Facebook R&B crooner Mario has been relatively quiet on the music front for…
- Posted on Feb 20th 2010 9:00AM by Stuart Berman
Friday afternoon at by:Larm, a panel of music journalists gathered in an Oslo conference room to discuss their fate in the age of the blogger. More than just waxing eloquently about favourite records, the job description now includes 18-hour work days, video, podcasts and SEO-optimization.
But music critics aren't the only ones in Oslo demonstrating the value of multi-tasking. Take Danish ensemble Efterklang, who led off British indie institution 4AD's by:Larm showcase Friday night at Oslo's' majestic Sentrum Place theatre. Even with a seven-member set-up, everyone pulls double duty. Frontman Casper Clausen rocks a floor tom, violinist Peter Broderick plays guitar, drummer Thomas Kirirath Husmer always has a trumpet nearby and everyone sings in perfect harmony.
But the constant instrument-swapping never overwhelms the delicate epics performed off 'Magic Chairs,' the band's third release (and first for 4AD) which is perfectly timed to join Vampire Weekend's Contra and Yeasayer's 'Odd Blood' in the pantheon of au courant cosmopolitan (and music supervisor-friendly) pop.Songs like the 'Grey's Anatomy'-ready weeper 'The Modern Drift' and West-African-flavoured 'Raincoats' may well up with forlorn emotion, but they never gush over into forced sentimentality because Efterklang execute their sad songs with an unbridled, infectious enthusiasm and deft rhythmic shifts that trip up the expected crescendo trajectory. A clearly humbled Clausen ends the set coaxing a crowd clap-along at the lip of the stage and says something in Norwegian that elicits mass cheers, but you don't need a translator to feel the love in the room.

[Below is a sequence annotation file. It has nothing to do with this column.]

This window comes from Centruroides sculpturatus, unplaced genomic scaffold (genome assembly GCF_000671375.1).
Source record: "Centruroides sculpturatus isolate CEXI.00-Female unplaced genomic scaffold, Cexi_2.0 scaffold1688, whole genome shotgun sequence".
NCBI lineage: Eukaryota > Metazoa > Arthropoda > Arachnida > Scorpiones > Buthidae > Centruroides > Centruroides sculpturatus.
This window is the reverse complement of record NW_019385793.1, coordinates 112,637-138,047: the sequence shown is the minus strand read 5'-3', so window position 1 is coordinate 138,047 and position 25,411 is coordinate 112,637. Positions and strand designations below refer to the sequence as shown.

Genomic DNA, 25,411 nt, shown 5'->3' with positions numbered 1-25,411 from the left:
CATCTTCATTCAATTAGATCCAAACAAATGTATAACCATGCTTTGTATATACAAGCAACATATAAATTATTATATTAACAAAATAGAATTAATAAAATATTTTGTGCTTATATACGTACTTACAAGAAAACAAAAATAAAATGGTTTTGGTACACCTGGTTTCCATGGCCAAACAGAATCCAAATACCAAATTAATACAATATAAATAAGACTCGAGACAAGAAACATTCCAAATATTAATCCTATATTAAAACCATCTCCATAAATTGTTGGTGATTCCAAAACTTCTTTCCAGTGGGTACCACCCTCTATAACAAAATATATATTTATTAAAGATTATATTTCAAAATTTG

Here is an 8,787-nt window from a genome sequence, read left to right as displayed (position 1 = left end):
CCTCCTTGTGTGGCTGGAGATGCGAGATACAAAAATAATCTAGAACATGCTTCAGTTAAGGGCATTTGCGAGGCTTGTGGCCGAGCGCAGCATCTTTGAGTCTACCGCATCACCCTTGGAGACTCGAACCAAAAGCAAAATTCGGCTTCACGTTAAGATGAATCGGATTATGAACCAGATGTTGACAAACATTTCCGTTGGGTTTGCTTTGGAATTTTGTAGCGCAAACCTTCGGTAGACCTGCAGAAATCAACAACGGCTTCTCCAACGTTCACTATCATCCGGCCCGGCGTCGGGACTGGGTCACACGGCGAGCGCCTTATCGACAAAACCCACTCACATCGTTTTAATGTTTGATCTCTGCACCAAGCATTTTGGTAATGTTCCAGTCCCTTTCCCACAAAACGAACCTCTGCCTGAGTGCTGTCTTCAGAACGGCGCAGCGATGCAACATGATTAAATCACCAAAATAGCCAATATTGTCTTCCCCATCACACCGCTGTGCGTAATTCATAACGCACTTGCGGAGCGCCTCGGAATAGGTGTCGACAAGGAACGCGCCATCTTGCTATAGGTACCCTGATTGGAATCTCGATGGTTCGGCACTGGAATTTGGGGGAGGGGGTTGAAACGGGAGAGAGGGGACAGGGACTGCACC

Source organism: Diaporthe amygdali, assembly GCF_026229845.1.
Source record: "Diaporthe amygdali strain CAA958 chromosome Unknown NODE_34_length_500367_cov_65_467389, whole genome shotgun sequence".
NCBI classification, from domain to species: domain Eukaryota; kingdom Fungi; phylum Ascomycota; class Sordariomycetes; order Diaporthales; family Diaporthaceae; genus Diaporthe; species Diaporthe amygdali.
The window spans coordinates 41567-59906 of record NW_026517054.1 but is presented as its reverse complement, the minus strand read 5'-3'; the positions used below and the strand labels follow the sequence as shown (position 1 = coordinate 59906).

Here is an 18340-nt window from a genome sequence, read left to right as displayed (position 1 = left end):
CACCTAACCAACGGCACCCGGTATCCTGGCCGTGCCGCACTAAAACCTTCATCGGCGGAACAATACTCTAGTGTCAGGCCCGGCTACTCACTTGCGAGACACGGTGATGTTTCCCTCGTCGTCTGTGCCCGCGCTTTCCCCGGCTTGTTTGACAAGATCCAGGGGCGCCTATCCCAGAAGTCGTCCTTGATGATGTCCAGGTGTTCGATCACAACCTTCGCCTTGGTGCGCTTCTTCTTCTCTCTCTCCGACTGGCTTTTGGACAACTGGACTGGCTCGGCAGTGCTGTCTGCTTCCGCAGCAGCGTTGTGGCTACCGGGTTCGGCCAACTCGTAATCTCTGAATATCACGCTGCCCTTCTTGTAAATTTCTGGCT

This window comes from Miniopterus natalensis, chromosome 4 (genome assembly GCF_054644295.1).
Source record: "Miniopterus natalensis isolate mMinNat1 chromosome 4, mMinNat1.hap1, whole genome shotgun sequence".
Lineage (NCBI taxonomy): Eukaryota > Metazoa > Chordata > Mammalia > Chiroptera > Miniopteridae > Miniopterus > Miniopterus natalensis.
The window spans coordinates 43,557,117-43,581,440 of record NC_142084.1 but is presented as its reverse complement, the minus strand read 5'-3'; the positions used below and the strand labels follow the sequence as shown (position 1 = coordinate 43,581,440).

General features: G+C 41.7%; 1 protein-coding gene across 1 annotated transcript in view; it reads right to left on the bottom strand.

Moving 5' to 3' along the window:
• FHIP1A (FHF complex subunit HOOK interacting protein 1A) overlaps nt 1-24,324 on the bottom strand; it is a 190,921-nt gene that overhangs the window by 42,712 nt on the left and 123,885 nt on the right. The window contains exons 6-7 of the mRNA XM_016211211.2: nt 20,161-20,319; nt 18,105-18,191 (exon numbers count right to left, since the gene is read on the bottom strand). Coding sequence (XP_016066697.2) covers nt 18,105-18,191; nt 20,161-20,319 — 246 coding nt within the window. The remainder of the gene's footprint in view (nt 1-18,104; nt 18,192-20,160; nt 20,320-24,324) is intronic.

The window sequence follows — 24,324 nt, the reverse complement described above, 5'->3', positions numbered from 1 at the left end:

Icelandic composer Johann Johannsson is also quite loved in Norway but his brooding, melancholic pieces -- performed with a string quartet and an auxiliary laptop operator/maraca shaker -- don't quite fit in the coveted Friday midnight slot. The set is not without its stirring moments, particularly when Johannsson gets heavy-handed with his piano, but the brief length of many instrumentals means they stop short just as they're getting interesting.
But by the time headliners Serena-Maneesh emerge at 1:15 AM, Johansson's set is but a foggy memory -- no thanks to the sheets of dry ice (or backstage pot smoke?) covering the stage. Tonight's show effectively serves as the coming-out party for the Oslo quintet's long-awaiting sophomore release, 'No. 2: Abyss in B-Minor,' and frontman Emil Nikolaisen -- who looks uncannily like Jimmy Fallon on his way to Bonnaroo -- can barely contain himself, spending the duration of opening acid-funk jam 'Ayisha Abyss' dancing, shaking tambourines and yelling indecipherable exhortations into the mic, as if going through his Friday-night pre-going-out bedroom ritual.
It's only when Nikolaisen straps on his guitar and, more importantly, his head scarf that the show begins in earnest, and the 40 minutes of strobe-lit psychedelic squall that follows shows that the four-year gap between releases has not diminished Serena-Maneesh's sound at all.
Sure, the institution of Ådne Meisfjord -- of fellow Oslo trance-rockers 120 Days -- as a full-time member has increased the emphasis on Krautrock hypno-rhythms and adds a welcome second voice to bolster Nikolaisen's often-submerged melodies. But Serena-Maneesh still owe more than a few kroners of debt to the narcotic pop of My Bloody Valentine and Spacemen 3, -- and still repay it with fiercely exhilarating, brute-force gestures.